INDIANAPOLIS | The Republican-controlled Senate voted 38-12 Tuesday to compel Northwest Indiana residents pay more in vehicle taxes if they want smooth roads to drive on.
House Bill 1001, which contains the state's 2014-15 budget, requires counties adopt a vehicle excise tax surcharge or wheel tax to access $101 million in new local road funds.
Lake, Porter, LaPorte, Newton and Jasper counties do not currently assess either tax. In Marion County, home to Indianapolis, motorists pay an annual surtax equivalent to $35 on a new $25,000 car.
The author of the plan, state Sen. Luke Kenley, R-Noblesville, said it's only fair to require local governments obtain as much tax revenue as possible from local sources before seeking additional money from the state.
State Rep. Chuck Moseley, D-Portage, said a better description is that the state is holding Hoosiers' tax money hostage until they agree to pay even more.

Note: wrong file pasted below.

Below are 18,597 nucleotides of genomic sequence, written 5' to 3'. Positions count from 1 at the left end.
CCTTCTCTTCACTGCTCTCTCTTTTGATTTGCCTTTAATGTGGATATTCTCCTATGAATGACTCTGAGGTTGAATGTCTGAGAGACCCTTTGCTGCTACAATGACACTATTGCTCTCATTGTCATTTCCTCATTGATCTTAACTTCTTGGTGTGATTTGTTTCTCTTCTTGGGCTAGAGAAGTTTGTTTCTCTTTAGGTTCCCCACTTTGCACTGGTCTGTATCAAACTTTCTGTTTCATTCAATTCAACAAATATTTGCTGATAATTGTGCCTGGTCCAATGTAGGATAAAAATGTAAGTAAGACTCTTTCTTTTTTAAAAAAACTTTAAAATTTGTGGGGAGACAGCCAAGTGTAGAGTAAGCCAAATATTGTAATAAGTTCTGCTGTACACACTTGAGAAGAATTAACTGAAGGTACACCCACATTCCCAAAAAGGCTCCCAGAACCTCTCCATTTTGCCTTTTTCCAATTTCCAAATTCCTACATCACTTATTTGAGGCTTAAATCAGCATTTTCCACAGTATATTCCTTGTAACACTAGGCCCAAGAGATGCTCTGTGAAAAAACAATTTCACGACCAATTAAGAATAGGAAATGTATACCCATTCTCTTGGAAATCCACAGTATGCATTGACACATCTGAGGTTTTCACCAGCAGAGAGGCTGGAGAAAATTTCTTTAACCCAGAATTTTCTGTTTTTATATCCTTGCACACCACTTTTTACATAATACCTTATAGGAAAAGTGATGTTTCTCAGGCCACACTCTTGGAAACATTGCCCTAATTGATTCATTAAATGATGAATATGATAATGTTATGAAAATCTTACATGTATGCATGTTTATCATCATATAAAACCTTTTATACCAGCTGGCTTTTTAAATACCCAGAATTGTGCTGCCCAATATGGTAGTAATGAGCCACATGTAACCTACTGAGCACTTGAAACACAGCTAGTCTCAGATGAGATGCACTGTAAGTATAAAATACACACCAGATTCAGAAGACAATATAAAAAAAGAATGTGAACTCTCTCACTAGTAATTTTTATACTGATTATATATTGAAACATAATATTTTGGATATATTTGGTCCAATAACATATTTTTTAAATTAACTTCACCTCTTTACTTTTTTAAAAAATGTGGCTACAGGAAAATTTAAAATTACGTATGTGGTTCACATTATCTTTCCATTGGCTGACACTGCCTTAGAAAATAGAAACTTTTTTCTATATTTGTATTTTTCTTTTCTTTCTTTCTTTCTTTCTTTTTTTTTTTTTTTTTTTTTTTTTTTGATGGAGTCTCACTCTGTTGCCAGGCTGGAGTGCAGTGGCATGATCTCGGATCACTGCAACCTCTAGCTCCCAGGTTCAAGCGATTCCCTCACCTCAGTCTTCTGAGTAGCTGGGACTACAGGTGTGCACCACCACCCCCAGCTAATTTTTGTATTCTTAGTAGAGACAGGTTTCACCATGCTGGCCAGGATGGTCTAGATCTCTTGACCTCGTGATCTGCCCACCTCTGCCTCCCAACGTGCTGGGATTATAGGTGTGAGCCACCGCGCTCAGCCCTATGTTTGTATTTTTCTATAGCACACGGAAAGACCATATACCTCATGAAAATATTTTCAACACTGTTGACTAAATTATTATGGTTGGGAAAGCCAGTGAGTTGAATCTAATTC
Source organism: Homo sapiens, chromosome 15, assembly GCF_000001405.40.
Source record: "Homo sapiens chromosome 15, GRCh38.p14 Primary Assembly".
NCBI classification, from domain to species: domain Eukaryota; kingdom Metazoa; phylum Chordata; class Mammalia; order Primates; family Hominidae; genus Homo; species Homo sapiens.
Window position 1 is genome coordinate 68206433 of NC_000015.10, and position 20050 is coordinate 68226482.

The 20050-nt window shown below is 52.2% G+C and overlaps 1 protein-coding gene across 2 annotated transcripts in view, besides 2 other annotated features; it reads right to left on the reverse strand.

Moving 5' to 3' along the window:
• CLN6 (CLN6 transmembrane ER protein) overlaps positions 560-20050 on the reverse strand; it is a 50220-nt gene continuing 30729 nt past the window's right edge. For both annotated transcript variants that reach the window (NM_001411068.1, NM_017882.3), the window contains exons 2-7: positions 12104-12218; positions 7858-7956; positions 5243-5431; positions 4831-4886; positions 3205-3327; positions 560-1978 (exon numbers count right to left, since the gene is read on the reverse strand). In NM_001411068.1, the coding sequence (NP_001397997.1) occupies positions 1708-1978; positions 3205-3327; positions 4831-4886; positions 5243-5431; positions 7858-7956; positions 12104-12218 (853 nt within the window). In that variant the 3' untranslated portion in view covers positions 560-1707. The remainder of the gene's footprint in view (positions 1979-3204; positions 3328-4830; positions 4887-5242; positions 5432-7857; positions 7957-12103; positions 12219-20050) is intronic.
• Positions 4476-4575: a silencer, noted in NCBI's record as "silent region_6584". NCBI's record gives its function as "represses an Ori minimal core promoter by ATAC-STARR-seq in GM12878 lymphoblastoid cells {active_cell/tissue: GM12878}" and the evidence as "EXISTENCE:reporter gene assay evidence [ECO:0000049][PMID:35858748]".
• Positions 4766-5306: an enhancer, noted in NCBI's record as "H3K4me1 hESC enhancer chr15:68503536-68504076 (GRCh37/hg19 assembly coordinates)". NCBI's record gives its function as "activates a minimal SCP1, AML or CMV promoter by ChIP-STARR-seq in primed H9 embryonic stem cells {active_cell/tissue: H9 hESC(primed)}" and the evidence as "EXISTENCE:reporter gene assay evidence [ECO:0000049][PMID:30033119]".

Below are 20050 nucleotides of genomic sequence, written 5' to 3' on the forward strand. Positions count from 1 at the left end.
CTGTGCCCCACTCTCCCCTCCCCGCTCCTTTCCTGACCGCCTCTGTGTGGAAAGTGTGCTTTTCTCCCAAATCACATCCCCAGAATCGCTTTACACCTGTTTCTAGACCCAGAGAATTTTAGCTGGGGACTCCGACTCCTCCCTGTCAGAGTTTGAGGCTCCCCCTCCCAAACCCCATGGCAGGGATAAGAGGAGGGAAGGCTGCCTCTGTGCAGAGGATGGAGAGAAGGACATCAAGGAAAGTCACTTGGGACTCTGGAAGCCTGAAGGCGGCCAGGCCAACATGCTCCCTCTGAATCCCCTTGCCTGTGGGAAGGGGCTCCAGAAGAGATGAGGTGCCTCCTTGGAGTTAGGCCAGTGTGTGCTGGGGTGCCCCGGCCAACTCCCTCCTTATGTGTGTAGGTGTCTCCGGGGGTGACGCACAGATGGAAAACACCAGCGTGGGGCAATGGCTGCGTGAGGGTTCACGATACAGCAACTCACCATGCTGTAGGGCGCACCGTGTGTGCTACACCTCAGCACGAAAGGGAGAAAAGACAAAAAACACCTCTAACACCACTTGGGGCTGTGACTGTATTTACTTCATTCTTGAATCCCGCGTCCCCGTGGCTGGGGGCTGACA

The legislation now goes to a House-Senate conference committee where lawmakers from both chambers, including state Sen. Karen Tallian, D-Ogden Dunes, will hammer out a compromise tax and spending plan that must be re-approved by both chambers before it can go to the governor.
Other highlights of the Senate budget proposal include:
• A reduction of the state's income tax rate to 3.3 percent from 3.4 percent, a change that would return $50 to a family earning $50,000 a year. Republican Gov. Mike Pence wants the rate cut to 3.06 percent. The House budget did not reduce income taxes.
• Immediate elimination of the Indiana inheritance tax, which is set to be phased out by 2022, and continued reduction of the corporate income tax rate toward 6.5 percent.
• A $331 million increase in education funding. The House added $344 million. Pence sought a $137 million increase.